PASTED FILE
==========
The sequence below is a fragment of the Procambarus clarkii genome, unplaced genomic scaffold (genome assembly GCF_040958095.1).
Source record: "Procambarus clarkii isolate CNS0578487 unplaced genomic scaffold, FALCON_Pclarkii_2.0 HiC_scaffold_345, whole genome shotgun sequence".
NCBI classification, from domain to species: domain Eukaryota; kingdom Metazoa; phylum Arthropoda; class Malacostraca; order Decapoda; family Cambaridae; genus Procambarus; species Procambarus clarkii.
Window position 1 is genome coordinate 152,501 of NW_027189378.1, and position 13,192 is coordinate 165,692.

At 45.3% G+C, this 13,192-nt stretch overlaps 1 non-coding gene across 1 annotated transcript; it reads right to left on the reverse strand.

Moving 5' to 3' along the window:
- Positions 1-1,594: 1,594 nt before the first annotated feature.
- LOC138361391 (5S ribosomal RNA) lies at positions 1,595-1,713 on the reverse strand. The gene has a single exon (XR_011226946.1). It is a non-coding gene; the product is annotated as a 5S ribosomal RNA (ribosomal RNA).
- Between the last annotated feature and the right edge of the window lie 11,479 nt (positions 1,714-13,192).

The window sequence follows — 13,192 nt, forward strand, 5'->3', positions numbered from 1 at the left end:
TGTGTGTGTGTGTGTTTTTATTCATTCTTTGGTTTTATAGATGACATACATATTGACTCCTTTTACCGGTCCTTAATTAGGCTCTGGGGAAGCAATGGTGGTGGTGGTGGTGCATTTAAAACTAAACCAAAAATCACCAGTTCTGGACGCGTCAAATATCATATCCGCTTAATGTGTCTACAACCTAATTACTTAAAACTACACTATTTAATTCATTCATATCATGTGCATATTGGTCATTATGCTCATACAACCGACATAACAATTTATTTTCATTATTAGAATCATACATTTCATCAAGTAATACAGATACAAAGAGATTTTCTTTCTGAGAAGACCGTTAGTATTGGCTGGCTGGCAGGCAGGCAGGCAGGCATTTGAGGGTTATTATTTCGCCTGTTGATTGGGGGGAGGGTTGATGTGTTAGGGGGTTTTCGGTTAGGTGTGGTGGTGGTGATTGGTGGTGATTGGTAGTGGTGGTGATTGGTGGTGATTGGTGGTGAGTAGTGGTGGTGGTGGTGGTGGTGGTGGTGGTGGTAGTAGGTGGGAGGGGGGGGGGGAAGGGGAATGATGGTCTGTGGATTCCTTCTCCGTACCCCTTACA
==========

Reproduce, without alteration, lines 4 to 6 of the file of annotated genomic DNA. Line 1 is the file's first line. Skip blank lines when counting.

Window position 1 is genome coordinate 152,501 of NW_027189378.1, and position 13,192 is coordinate 165,692.

At 45.3% G+C, this 13,192-nt stretch overlaps 1 non-coding gene across 1 annotated transcript; it reads right to left on the reverse strand.

Moving 5' to 3' along the window: